Ben and Jerry’s Scoop on Crowdsourcing
An international crowdsourcing competition to discover a new flavor of ice cream.
Ben and Jerry's, United States
Ice cream maker Ben & Jerry's know a thing or two about creating popular flavors, and is well known for viewing its customers as co-creators, valuing and taking note of many of their suggestions and feedback.
In fact two of its popular sellers Cherry Garcia and Chubby Hubby came from fans’ suggestions.
"Many of the best all time selling flavours of Ben and Jerry’s have been suggestions from our customers," said Ben Cohen, co-founder of the ice cream giant. "So I guess this (the crowdsourcing competition) is a continuation of that."
The 'Do the World a Flavor?' international crowdsourcing contest asked customers to create their very own flavors. It ran in 17 countries and its specific aims were to raise awareness of fair trade ingredients and the ice cream maker’s plans to use them in all of its ice creams by 2013.
Crowdsourcing competitions hosted by food and drinks companies are an ideal way to increase engagement by giving consumers more of a say in what they want to see on supermarket shelves. That in turn is going to make them more likely to dive into their purses to buy those products that they feel a special affinity to.
The rise of the Internet and social network and marketing tools means that customers are not only consuming products but having a hand in their design and development. Companies that engage in this kind of product development are tapping into a new kind of power that consumers wield.
Allowing customers to come up with ideas and seeing the best ones rise to the top can also help to streamline the planning and decision-making process. This can put an end to management teams fumbling around in the dark trying to determine what to come up with next to appeal to core consumers or new markets.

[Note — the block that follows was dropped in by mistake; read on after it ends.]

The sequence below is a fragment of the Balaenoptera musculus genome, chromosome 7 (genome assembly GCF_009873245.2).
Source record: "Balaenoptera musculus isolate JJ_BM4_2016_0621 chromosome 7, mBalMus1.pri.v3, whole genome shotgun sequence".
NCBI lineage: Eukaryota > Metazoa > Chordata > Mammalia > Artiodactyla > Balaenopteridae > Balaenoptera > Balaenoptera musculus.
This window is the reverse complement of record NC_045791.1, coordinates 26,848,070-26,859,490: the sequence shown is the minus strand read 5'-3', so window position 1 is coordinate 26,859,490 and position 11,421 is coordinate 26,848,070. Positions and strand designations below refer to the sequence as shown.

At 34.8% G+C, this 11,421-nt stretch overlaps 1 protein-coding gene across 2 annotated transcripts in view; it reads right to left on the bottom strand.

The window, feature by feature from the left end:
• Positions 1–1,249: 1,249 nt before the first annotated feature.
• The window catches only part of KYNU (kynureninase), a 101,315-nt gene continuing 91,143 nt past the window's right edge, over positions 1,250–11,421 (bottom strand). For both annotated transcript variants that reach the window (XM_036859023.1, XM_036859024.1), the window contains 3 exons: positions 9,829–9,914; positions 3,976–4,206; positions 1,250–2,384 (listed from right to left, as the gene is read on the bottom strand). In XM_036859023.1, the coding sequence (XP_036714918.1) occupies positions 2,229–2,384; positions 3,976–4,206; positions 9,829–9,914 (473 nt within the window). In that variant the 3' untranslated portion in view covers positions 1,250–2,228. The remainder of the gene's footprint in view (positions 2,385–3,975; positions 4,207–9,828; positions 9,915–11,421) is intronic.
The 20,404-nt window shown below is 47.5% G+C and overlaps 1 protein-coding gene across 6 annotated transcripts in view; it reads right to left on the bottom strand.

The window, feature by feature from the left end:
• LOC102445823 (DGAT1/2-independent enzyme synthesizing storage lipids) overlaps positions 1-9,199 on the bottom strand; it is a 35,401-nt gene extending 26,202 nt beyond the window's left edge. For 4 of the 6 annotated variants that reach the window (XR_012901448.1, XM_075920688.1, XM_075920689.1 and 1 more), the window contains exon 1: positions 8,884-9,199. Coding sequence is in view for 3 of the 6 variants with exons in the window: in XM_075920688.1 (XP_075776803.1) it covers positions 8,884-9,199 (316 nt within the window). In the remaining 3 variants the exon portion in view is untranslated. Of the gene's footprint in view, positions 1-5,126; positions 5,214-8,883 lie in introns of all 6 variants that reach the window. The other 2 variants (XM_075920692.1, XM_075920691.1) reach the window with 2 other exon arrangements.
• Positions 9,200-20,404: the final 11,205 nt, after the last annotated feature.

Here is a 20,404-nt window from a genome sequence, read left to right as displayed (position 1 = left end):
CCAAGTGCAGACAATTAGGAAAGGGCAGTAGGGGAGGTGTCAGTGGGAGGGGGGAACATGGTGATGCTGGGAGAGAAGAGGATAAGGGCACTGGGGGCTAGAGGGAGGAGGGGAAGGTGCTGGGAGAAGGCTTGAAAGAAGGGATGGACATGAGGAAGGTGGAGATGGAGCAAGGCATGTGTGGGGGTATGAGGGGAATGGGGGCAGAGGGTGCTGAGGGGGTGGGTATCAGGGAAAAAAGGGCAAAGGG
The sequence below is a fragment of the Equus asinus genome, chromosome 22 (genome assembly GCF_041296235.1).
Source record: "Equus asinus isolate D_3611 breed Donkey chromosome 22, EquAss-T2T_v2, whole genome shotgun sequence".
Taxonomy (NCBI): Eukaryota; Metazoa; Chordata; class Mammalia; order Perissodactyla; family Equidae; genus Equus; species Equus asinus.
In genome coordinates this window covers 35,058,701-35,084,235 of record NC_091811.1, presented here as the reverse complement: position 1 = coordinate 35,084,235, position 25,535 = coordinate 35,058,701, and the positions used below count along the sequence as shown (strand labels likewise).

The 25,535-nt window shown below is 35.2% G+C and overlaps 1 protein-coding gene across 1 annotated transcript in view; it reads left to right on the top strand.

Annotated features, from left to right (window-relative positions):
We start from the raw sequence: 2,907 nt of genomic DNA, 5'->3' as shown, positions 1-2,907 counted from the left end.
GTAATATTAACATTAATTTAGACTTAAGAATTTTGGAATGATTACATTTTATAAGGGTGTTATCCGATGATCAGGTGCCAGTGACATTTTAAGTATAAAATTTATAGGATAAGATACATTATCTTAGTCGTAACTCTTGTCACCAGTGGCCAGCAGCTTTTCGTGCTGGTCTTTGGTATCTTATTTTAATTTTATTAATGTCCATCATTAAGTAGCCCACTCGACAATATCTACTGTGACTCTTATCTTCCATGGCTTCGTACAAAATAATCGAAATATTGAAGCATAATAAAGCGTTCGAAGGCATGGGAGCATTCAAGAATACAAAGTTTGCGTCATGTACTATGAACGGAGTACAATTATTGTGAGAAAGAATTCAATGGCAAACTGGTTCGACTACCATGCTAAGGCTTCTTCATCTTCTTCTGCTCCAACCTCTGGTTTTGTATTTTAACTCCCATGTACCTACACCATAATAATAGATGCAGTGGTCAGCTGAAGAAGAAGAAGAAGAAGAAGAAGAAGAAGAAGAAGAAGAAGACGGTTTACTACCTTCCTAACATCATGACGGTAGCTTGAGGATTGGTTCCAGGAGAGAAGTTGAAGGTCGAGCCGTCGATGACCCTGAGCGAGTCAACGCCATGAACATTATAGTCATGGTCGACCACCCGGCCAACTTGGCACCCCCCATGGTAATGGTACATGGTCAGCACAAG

Crowdsourcing vs Market Research
The crowdsourcing approach is more powerful than traditional market research that companies engage in, and it can be a lot cheaper to manage. It uses an undefined public rather than smaller groups of pre-selected consumers and those who care enough to give up some of their time to take part in a hands-on competition are just the kind of consumers that every organisation wants.
Ben and Jerry’s crowdsourcing competition was open for six weeks and during that time special competition websites received close to 100,000 submissions, with 10,000 coming from the US alone.
Participants visiting the company’s website in their countries had to click on the “creation station” and then select from base ice cream options, chunk options and swirl options to create their original ice cream.
Success Tastes Sweet
A judging panel selected a First Prize winner from each participating country and flew them out to the Dominican Republic where they created their concoctions for the judges to taste and adjudicate.
The competition was won by Wisconsin resident Toni Gunnison who created “Almond Delight” a caramel ice cream with almond pralines and a caramel swirl. To avoid trademark issues the company renamed it “Dulce Almond”.
In interviews following the competition company spokespeople reiterated their support of crowdsourcing projects as a great way for brands to engage their audience.
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